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The War Against Comedy

Feces, Semen, Urine, and the Tears of a Gypsy Leave a Great Stain on the Nation's Silver Screens

I LOVE AMERICA: Sacha Baron Cohen (center) gives people enough rope to hang themselves, gets paid.

Borat: Cultural Learnings of America for Make Benefit Glorious Nation of Kazakhstan

Director:Larry Charles
Cast:Sacha Baron Cohen
Release Date:2006

Opens Nov. 3

By Joe MacLeod | Posted 11/1/2006

This Borat is a vile movie. If you go to a theater and pay money to sit in front of this motion picture--if your mom's still alive, think real hard before you take her--and you make it though the whole 82 minutes of this thing, you will feel the need for perhaps a shower, at the very least maybe a little hand-washing, something to ritually cleanse your body and soul from what has just been inflicted upon you.

You know how sometimes movie theaters kinda smell like feet when you first walk in, and sometimes they smell even worse? C'mon, you've been to the movies before, you know that smell; feet, underarm perspiration, chicken strips, baby sick, a hint of ass? A small, wet slice of the whole human experience, if you will, plus a dousing of that carcinogenic oil they now make you put on the fucking popcorn yourself. Yeah, now double that stink, fold it up, and stick it down in your underpants--front or back, your choice--for a few hours to let it warm up, and that's how the inside of your brain will smell after you are excreted from the theater containing Borat: Cultural Learnings of America for Make Benefit Glorious Nation of Kazakhstan, the commingling of the talents of director Larry Charles (writer/director, respectively, for HBO's Entourage and Curb Your Enthusiasm) and the writer/shockumentary teevee-news attack-character interviewer star of U.K. Channel 4 via HBO's Da Ali G Show, Sacha Baron Cohen.

But it's not just a smell. Your head will echo with the obtuse broken-Englishisms of Mr. Baron Cohen's celebrated "Borat Sagdiyev" character, a television interviewer from the Eurasian Republic of Kazakhstan, which American comedy connoisseurs have quickly recognized as the gold-standard equivalent of West Virginia here in the good ol' U.S. of A. in terms of a vessel in which to pour all kinds of gags invoking classic themes of squalor, illiteracy, developmental disability, and a broad spectrum of sexual depravity inclusive of incest, i.e., the go-to daub of brownish paint on the palette of any serious vaudevillian. Yeah, baby, a little song, a little dance, a little incest in yer pants, SBC is in da house with the comedy jokes, inhabiting the person of his wild and crazy Kazakh horndog teevee-star creation, push-push-pushing his bush outside the box of what is now industry standard sneak-attack faux-interviewing into a fully realized Major Motion Picture of a story placing our man Borat and his swarthy, suety, bear of a producer Azamat Bagatov (Ken Davitian) with their cheap former Soviet Republic shoes planted firmly on the ground of the continental United States of America, for the plot-summary purpose of finding out just what is so great about the country that gave the world the iPod, but quickly going off-topic, veering into a Road Movie, wherein Borat finds a bitchin' set of wheels, love, and meets and interviews Actual Members of the diverse and various melted pot of E Pluribus Unum, culling shocking and unsurprising sound bites from a cowboy at a rodeo, college pukes in a camper, proselytizing preachers at a revival meeting, and some uptight society bitches, punished for simply trying to teach a randy foreigner how to behave at a polite-society dinner party, and how to use a flush toilet.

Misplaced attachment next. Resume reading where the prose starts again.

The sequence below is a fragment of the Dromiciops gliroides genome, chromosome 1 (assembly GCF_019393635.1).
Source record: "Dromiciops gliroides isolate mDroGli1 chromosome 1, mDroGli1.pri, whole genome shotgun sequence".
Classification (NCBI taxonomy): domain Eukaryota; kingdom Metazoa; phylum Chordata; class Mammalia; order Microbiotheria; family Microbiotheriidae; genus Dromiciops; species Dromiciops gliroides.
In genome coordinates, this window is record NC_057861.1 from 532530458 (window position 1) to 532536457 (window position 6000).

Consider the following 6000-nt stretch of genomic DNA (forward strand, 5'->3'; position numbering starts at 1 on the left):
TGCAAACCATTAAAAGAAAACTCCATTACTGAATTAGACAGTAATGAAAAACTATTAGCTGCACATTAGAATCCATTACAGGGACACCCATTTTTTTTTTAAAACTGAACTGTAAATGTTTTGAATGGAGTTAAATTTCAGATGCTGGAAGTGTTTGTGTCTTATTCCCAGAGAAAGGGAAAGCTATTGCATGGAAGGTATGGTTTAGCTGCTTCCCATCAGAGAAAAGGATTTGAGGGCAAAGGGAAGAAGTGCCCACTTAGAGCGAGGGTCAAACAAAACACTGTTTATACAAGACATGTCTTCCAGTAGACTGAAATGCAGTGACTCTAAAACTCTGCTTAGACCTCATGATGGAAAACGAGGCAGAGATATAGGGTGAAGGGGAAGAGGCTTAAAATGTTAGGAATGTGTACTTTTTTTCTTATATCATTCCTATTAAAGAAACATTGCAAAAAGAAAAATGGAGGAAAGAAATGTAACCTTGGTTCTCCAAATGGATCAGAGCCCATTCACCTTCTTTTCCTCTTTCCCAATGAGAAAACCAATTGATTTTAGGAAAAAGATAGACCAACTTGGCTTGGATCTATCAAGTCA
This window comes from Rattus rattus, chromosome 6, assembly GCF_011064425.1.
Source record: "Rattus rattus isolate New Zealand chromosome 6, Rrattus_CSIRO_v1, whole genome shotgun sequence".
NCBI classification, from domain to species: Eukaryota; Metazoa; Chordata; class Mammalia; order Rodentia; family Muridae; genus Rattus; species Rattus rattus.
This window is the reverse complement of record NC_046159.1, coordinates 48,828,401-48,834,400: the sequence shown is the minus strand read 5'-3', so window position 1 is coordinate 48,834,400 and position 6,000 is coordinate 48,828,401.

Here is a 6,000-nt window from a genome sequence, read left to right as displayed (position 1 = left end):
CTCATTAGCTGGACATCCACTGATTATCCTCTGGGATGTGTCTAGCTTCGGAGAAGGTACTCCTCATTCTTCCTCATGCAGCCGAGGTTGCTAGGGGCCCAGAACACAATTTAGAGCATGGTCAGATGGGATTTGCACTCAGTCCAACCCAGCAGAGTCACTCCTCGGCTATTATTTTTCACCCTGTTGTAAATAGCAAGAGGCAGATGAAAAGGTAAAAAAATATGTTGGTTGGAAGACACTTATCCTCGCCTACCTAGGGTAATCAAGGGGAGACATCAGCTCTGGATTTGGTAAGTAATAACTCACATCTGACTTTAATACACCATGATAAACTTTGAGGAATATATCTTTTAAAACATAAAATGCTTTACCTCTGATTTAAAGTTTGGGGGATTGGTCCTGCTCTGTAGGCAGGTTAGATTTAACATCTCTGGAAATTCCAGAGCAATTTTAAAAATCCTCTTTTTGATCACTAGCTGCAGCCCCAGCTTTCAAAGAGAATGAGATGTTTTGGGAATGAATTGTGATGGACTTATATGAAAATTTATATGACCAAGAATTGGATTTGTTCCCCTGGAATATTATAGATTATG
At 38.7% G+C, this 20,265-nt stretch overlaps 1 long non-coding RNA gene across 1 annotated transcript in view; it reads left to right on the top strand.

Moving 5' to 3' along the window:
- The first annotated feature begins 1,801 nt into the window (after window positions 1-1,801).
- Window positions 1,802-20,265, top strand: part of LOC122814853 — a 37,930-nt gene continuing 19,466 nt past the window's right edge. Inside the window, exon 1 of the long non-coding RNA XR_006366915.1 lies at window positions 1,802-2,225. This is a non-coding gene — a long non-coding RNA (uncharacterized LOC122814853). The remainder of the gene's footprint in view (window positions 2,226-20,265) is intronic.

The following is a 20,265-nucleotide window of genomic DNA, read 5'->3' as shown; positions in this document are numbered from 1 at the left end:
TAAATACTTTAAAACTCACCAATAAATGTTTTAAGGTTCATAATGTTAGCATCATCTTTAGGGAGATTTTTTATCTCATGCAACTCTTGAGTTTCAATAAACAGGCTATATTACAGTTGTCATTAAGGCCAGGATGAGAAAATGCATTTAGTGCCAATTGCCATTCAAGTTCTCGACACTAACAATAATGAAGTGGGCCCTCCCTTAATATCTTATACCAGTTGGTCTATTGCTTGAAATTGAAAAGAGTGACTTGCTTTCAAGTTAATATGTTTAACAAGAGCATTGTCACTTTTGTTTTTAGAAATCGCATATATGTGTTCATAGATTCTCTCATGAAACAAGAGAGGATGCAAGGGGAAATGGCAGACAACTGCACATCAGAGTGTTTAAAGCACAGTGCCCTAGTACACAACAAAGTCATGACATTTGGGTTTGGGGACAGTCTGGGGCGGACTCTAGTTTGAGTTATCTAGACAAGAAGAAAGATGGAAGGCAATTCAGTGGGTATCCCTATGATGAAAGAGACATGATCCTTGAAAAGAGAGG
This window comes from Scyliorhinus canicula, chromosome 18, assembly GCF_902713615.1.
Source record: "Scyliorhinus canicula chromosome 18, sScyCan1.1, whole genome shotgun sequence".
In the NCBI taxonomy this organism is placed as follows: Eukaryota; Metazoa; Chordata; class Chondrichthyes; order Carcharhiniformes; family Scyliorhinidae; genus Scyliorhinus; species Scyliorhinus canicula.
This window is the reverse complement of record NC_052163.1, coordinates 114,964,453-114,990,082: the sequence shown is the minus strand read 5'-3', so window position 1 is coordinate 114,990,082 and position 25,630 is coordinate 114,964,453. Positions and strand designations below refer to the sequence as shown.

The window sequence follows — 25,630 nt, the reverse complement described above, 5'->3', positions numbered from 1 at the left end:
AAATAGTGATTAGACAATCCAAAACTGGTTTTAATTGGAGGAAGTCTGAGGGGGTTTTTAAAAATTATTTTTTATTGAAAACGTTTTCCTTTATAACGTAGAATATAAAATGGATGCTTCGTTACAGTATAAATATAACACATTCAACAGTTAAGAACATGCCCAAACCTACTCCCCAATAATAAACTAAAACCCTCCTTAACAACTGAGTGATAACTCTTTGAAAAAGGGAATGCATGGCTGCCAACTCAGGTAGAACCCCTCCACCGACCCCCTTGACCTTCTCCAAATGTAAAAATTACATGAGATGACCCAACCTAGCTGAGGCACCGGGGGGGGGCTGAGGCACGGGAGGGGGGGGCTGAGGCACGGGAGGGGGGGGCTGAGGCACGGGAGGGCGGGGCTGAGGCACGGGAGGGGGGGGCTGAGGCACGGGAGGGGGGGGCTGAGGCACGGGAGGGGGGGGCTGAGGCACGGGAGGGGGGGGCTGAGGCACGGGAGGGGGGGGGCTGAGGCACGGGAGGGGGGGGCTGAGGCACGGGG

As you firmly grip the saddle horn of this MPAA-rated-R-for-pervasive-strong-crude-and-sexual-content-including-graphic-nudity-and-language escaped jackass of a movie, with the intention of hanging on until time is called, you may at some point find you have stopped trying to figure out which parts are "real" prank-humor and where the wires of cinematic artifice are being yanked, because it doesn't matter, the joke's on you, on us--as in U.S.--and on Everybody Else. So it's all real, and while Borat induces great gasps as he baldly goes where no simulacrum of a Soviet Bloc anti-Semite has gone before, the resulting realization of how the War Against Freedom has affected America doesn't so much help us understand Why They Hate Us as much as show Why We Hate Them. With dick jokes.

E-mail Joe MacLeod

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